Christmas at the Laundromat

A Nation of Kevins: Home Alone Again…and Again

by
on December 11, 2020

A CHICANA GEN X’ER LOOKS AT THE FILM FRANCHISE THROUGH PANDEMIC EYES

The sacrificial smell of 46 million turkeys opens the floodgates of U.S. Christmas.

In that sense, Thanksgiving functions somewhat like Labor Day. Both constitute boundaries.

Before Labor Day, a person can walk safely through the world in white shoes. After Labor Day, that style faux pas might cost you your life. (If you’re unfamiliar with the threat I’m referencing, please watch John Waters’ 1994 thriller Serial Mom. Don’t make the same mistake as Patty Hearst.)

A comparable hostility afflicts Christmas fanatics. When these enthusiasts prematurely array their homes with seasonal lights, plopping mangers by the driveway on All Souls Day, neighbors become enemies. In some cases, premature adornment has triggered vandalism. It is turkey day that establishes the line of demarcation, the fourth Thursday of November officially ushering in the yuletide season, and though I’m not fond of fruitcake, eggnog, or sap, I do enjoy candy canes, hot chocolate, and vegetating in front of the TV to classic Christmas movies.

My favorite titles in this genre tend to be structured by the monomyth English teachers browbeat into their students, the hero’s journey, and this Thanksgiving, COVID-19 disrupted the annual fall journey I make to my hometown, Santa Maria. Not wanting to kill my parents, I maintained my two-hundred-mile distance from them. I spent Thanksgiving in my sparsely furnished Long Beach apartment and let a lover to cook for me. He baked cornbread and mashed sweet potatoes, grilled some asparagus and roasted us a chicken.

As we cuddled on my couch, the lover’s cat and I sniffed at the air, our mouths watering.

After the meal, I loosened the drawstring cinching my sweatpants.

The time for Christmas cinema had officially arrived.

We built a pillow fort on the living room floor and in the spirit of 2020’s unrelenting weirdness, a film I hadn’t watched in ages felt perversely relevant.

“Have you seen Home Alone?” I asked the lover.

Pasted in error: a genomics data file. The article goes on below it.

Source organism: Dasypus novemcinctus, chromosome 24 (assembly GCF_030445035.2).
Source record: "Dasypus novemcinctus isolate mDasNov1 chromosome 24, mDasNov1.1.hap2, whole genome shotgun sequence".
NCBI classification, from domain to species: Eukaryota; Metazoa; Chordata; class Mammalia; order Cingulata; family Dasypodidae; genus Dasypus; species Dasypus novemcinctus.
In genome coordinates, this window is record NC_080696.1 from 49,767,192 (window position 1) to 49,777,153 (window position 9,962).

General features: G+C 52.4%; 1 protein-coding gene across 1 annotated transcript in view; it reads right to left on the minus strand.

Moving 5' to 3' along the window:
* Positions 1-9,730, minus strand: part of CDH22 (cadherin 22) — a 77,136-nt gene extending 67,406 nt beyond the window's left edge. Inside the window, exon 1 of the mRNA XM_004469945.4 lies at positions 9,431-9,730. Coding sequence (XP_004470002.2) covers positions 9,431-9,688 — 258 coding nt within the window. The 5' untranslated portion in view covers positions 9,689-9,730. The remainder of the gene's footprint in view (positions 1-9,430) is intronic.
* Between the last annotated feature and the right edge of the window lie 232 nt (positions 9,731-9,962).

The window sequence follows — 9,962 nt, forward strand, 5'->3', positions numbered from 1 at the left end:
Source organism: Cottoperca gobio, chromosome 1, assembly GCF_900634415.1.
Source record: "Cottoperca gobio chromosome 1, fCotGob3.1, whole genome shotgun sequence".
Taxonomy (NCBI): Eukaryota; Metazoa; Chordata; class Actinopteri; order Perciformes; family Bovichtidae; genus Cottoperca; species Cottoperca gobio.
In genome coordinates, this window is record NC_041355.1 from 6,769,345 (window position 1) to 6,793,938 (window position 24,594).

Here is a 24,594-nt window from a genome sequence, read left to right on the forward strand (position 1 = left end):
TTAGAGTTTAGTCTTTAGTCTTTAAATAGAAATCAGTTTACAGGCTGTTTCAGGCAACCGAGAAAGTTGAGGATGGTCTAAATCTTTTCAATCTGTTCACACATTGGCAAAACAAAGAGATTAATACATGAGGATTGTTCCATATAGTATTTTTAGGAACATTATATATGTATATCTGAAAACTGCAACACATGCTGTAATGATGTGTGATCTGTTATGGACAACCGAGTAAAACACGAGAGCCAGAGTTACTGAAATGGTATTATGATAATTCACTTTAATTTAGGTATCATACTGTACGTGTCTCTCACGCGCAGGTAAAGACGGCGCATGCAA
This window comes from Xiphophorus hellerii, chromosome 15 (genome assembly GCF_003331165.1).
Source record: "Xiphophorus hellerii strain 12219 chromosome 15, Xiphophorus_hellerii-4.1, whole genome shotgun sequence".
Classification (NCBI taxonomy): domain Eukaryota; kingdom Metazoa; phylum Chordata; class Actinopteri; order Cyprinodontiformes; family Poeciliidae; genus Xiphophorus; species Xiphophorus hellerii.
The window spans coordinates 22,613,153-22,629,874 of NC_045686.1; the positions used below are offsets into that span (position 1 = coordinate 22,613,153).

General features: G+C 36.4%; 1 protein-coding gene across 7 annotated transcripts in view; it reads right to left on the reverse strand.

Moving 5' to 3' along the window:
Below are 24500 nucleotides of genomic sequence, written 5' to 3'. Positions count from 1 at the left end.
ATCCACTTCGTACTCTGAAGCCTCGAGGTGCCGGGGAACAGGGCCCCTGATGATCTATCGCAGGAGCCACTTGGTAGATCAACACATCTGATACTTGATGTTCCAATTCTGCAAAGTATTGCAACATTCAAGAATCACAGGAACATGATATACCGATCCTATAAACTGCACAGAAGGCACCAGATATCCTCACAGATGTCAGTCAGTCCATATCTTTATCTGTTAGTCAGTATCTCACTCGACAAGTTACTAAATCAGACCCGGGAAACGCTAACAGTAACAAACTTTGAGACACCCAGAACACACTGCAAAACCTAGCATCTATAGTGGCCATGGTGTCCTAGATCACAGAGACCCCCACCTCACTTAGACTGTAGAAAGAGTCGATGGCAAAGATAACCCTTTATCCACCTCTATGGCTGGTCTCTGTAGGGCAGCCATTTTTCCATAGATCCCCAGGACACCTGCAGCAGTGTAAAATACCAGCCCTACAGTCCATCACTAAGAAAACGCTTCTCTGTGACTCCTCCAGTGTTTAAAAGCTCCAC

When he answered, “No,” I grinned. It’s fun to watch an audience experience a classic for the first time.

I urged, “Let’s put it on! It’s got…Culkins!”

As opening credits reminded me that John Hughes penned Home Alone, I turned nostalgic.

As opening credits reminded me that John Hughes penned Home Alone, I turned nostalgic.

My siblings and I grew up during the 80s, in a household so Mexican a statue of Mictlantecuhtli sat on the mantle, and this environment made Hughes’s films matter to us in ways they didn’t for our peers. The movies gave assimilationist lessons, transmitting important cultural information to my brother, sister, and me. We relied on these films to teach us what white Americans, people our parents called Anglos, expected of us. For my sister and me, the femme fatales, girls next door, and female sidekicks in Hughes’s comedies were especially critical. They gave us gendered templates, providing gabacha archetypes for us to absorb and embody.

Sloan Peterson of Ferris Bueller’s Day Off taught us romantic loyalty. Her juvenile delinquency demonstrated that when a smooth-talking white boy invites a girl to ditch school and go on an adventure, the right answer is, “Let me get my fringed leather jacket!” Andie Walsh of Pretty in Pink encouraged us to boycott department store shopping. To be as cool and pale as her, we would have to lurk in record stores and thrift for dead people’s clothes at secondhand shops. Thanks to National Lampoon’s European Vacation, we aspired to be as ungrateful as Audrey Griswold. If our family ever won an all-expenses paid trip overseas, our job, as gringitas, would be to whine about it while racking up massive long-distance phone bills.

My sister and I craved this cinematic tutelage. While our father, a Chicano, often modeled how to be a Yankee, our immigrant mother did not. Her Mexican accent, full face of bright make-up, and talent for stoically consuming jalapeños raised Anglo eyebrows. This response signaled that if my sister and I wanted to acculturate, we had better avoid following in the size four snakeskin heels of the muchacha we called Mom.

twenty five cents christmas
photo by Geoff Cordner

20th Century Fox released Home Alone two quinceañeras ago and it exists in a category apart from those films that de-Mexicanized us. Instead of a teen ingénue, or a bumbling father figure, Hughes’s script called for a bootstrapping boy hero, eight-year-old Kevin McAllister. Having recently directed Macaulay Culkin in the 1989 comedy Uncle Buck, Hughes thought the charismatic child actor would make an ideal Kevin. Whether or not Culkin would be cast in the part remained up to the film’s (ridiculously named) director, Chris Columbus.